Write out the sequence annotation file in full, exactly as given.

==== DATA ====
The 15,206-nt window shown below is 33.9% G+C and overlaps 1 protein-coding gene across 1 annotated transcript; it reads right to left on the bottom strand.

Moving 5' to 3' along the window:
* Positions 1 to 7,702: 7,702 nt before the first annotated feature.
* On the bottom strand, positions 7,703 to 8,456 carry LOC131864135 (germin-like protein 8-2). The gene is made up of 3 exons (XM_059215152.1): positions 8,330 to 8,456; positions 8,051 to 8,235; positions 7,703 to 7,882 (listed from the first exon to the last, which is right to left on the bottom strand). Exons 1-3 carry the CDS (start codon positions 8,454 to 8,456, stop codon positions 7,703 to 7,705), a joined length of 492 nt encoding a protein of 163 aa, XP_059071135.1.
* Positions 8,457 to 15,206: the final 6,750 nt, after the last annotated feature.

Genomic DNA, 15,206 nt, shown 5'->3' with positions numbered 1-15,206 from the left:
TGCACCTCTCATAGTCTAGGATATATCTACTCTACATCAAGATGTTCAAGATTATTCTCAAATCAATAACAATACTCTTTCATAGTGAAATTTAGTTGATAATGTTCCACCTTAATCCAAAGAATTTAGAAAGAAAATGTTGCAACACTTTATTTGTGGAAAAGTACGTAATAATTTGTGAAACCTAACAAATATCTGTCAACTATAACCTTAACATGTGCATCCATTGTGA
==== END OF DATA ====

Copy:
The 15,206-nt window shown below is 33.9% G+C and overlaps 1 protein-coding gene across 1 annotated transcript; it reads right to left on the bottom strand.

Moving 5' to 3' along the window:
* Positions 1 to 7,702: 7,702 nt before the first annotated feature.
* On the bottom strand, positions 7,703 to 8,456 carry LOC131864135 (germin-like protein 8-2). The gene is made up of 3 exons (XM_059215152.1): positions 8,330 to 8,456; positions 8,051 to 8,235; positions 7,703 to 7,882 (listed from the first exon to the last, which is right to left on the bottom strand). Exons 1-3 carry the CDS (start codon positions 8,454 to 8,456, stop codon positions 7,703 to 7,705), a joined length of 492 nt encoding a protein of 163 aa, XP_059071135.1.
* Positions 8,457 to 15,206: the final 6,750 nt, after the last annotated feature.

Genomic DNA, 15,206 nt, shown 5'->3' with positions numbered 1-15,206 from the left:
TGCACCTCTCATAGTCTAGGATATATCTACTCTACATCAAGATGTTCAAGATTATTCTCAAATCAATAACAATACTCTTTCATAGTGAAATTTAGTTGATAATGTTCCACCTTAATCCAAAGAATTTAGAAAGAAAATGTTGCAACACTTTATTTGTGGAAAAGTACGTAATAATTTGTGAAACCTAACAAATATCTGTCAACTATAACCTTAACATGTGCATCCATTGTGA